According to interviews with the AP, the men say that the shooting occurred when two U.S. vehicles, each holding a pair of contractors, were driving in Kabul. An Afghan car slammed into the first vehicle, flipping it over, they say. Drotleff and Cannon, who were in the other car, say that when they got out to help, the Afghan car swung around and started driving at them.
At that point, the pair opened fire, Cannon with an assault rifle and Drotleff with a handgun, according to the indictment. The indictment does not offer a narrative of what allegedly happened, but the AP reports Drotleff emptied a 16-round clip.
Drotleff has said he fired in self-defense, telling the AP, "I feel comfortable firing my weapon any time I feel my life is in danger. That night, my life was 100 percent in danger." He also suggested that a political agenda is driving the case.
The two men killed were Rahib Mirza Mohammad (also known as Rahib Helaludin) and Romal Mohammad Naiem, according to the indictment. The contractors are also charged with attempted murder of Fareed Haji Ahmad (aka Sayd Kamal), who was injured.
The Los Angeles Times in August quoted an Afghan police investigator saying that one of the two slain men was walking home from prayers when he was shot in the head, 200 yards away from the traffic incident. The investigator also said the Toyota sedan that was involved in the incident did not have any weapons in it.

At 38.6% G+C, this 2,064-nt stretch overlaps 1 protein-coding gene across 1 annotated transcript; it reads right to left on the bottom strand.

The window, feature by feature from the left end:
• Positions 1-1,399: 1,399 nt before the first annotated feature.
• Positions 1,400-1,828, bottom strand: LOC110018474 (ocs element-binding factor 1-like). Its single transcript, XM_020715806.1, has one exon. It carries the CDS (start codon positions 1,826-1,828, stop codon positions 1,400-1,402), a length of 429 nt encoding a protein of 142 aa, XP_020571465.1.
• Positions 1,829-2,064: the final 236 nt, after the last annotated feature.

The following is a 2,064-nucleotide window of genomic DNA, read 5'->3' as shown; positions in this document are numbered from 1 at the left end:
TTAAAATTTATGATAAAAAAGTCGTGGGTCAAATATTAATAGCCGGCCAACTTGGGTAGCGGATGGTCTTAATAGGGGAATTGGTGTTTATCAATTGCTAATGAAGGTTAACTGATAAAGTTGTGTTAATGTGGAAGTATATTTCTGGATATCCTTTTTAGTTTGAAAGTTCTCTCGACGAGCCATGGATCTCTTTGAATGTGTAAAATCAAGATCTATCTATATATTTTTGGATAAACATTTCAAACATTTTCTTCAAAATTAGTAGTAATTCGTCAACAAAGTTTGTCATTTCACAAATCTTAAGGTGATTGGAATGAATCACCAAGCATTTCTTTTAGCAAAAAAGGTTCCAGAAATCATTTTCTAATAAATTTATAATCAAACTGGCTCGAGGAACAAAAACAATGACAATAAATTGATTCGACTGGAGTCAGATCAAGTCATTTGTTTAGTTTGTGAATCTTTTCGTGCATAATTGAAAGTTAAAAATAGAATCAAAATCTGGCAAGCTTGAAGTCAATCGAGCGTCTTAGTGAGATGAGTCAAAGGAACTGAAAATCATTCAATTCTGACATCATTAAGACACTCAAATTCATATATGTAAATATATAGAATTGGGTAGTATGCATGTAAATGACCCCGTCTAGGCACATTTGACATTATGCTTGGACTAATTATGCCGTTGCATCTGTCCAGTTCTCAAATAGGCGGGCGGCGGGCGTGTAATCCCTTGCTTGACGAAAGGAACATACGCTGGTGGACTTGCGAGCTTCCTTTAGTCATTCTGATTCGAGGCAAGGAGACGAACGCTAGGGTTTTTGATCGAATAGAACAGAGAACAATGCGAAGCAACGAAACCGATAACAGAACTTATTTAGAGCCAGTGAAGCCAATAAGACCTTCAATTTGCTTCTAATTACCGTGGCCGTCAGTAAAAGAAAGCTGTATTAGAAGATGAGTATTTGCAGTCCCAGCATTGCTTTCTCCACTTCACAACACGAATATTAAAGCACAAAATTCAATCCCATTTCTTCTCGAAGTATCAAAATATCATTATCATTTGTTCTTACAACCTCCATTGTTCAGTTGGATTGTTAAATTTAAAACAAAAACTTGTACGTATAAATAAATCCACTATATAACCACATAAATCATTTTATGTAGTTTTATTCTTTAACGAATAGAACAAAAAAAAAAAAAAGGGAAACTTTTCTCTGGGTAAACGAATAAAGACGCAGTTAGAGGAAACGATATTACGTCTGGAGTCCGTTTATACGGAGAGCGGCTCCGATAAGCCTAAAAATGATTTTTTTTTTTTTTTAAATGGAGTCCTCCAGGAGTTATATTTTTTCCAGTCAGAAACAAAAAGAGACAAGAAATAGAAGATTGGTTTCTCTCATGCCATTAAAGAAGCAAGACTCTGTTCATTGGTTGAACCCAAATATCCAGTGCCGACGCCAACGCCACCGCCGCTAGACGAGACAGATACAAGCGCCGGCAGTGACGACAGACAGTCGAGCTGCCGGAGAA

The Times piece, which appears to be one of the few -- if not the only -- reporting done on the Afghan men who were killed, quotes Afghan sources saying the shooting was unprovoked:
Residents say the U.S. contractors opened fire without provocation after one of their vehicles tipped over in a traffic accident. Killed along with Dost was Romal, 22, a passenger in a Toyota sedan on his way home from work. ...
Mohammed Shafi, a neighborhood elder who said he ran to the shooting scene that night, said the Toyota driver told him that the Americans ordered him to stop, then told him to move on. When the driver began pulling away, Shafi said, the Americans started shooting.
After the shooting, the contractors lost their jobs -- for violating Blackwater's drinking policy. They deny they had a drink since they arrived in Afghanistan in November 2008, according to CNN.
Drotleff has been arrested twice for DUIs in the past decade in Virginia Beach, according to the Virginia Pilot.
In the days following the shooting, Cannon and Steve McClain, a contractor who was in the other vehicle, fled Afghanistan fearing prosecution there, according to Attorney Daniel Callahan.
Callahan, who was representing the men as of last spring, said at the time that Blackwater was attempting to turn them into "scapegoats." He told the Wall Street Journal: "We believe Blackwater is trying to paint these men as out on a lark and drinking so that the company can maintain its ability to work in Afghanistan after losing its work in Iraq." Callahan did not return our call seeking comment.